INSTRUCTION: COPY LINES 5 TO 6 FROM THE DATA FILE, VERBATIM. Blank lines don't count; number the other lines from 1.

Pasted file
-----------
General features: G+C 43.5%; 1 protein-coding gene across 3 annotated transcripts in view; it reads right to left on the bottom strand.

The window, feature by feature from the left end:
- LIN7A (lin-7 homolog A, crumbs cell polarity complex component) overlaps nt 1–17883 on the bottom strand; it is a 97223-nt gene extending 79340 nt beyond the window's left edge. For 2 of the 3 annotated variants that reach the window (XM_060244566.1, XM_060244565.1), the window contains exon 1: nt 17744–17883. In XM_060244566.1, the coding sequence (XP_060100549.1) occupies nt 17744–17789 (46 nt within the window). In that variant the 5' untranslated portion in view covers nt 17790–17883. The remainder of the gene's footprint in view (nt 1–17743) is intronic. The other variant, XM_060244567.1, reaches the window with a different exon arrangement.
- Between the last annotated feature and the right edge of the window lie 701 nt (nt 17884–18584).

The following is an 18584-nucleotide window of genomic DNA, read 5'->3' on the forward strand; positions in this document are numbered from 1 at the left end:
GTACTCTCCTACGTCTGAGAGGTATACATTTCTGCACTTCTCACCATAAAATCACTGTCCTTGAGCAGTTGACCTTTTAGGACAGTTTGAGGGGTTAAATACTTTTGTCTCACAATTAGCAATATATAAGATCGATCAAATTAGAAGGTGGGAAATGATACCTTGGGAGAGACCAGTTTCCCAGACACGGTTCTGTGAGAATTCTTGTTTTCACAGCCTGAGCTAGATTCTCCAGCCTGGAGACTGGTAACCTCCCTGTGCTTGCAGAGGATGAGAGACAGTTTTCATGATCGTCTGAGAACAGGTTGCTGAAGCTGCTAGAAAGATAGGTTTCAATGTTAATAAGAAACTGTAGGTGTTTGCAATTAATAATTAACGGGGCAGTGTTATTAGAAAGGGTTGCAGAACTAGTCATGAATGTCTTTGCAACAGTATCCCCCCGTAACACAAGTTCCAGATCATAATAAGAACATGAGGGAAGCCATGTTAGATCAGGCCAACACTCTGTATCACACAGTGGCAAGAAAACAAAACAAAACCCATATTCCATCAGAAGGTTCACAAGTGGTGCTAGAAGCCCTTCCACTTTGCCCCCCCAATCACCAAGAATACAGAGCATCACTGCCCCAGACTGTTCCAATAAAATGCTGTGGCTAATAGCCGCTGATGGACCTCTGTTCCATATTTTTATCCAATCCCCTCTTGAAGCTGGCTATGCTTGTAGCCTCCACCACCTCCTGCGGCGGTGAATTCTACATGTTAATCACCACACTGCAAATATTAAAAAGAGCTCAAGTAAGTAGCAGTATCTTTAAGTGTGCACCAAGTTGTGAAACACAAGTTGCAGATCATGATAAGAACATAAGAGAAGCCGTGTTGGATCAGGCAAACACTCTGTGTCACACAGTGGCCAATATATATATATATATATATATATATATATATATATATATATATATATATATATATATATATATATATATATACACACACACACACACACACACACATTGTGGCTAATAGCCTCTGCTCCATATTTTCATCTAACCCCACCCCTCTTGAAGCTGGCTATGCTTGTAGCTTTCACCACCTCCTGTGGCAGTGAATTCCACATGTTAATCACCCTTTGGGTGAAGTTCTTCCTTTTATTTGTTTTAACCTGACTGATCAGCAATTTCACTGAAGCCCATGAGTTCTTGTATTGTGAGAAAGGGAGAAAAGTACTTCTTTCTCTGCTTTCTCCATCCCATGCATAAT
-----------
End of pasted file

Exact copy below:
The following is an 18584-nucleotide window of genomic DNA, read 5'->3' on the forward strand; positions in this document are numbered from 1 at the left end:
GTACTCTCCTACGTCTGAGAGGTATACATTTCTGCACTTCTCACCATAAAATCACTGTCCTTGAGCAGTTGACCTTTTAGGACAGTTTGAGGGGTTAAATACTTTTGTCTCACAATTAGCAATATATAAGATCGATCAAATTAGAAGGTGGGAAATGATACCTTGGGAGAGACCAGTTTCCCAGACACGGTTCTGTGAGAATTCTTGTTTTCACAGCCTGAGCTAGATTCTCCAGCCTGGAGACTGGTAACCTCCCTGTGCTTGCAGAGGATGAGAGACAGTTTTCATGATCGTCTGAGAACAGGTTGCTGAAGCTGCTAGAAAGATAGGTTTCAATGTTAATAAGAAACTGTAGGTGTTTGCAATTAATAATTAACGGGGCAGTGTTATTAGAAAGGGTTGCAGAACTAGTCATGAATGTCTTTGCAACAGTATCCCCCCGTAACACAAGTTCCAGATCATAATAAGAACATGAGGGAAGCCATGTTAGATCAGGCCAACACTCTGTATCACACAGTGGCAAGAAAACAAAACAAAACCCATATTCCATCAGAAGGTTCACAAGTGGTGCTAGAAGCCCTTCCACTTTGCCCCCCCAATCACCAAGAATACAGAGCATCACTGCCCCAGACTGTTCCAATAAAATGCTGTGGCTAATAGCCGCTGATGGACCTCTGTTCCATATTTTTATCCAATCCCCTCTTGAAGCTGGCTATGCTTGTAGCCTCCACCACCTCCTGCGGCGGTGAATTCTACATGTTAATCACCACACTGCAAATATTAAAAAGAGCTCAAGTAAGTAGCAGTATCTTTAAGTGTGCACCAAGTTGTGAAACACAAGTTGCAGATCATGATAAGAACATAAGAGAAGCCGTGTTGGATCAGGCAAACACTCTGTGTCACACAGTGGCCAATATATATATATATATATATATATATATATATATATATATATATATATATATATATATATATATATATATATACACACACACACACACACACACACATTGTGGCTAATAGCCTCTGCTCCATATTTTCATCTAACCCCACCCCTCTTGAAGCTGGCTATGCTTGTAGCTTTCACCACCTCCTGTGGCAGTGAATTCCACATGTTAATCACCCTTTGGGTGAAGTTCTTCCTTTTATTTGTTTTAACCTGACTGATCAGCAATTTCACTGAAGCCCATGAGTTCTTGTATTGTGAGAAAGGGAGAAAAGTACTTCTTTCTCTGCTTTCTCCATCCCATGCATAAT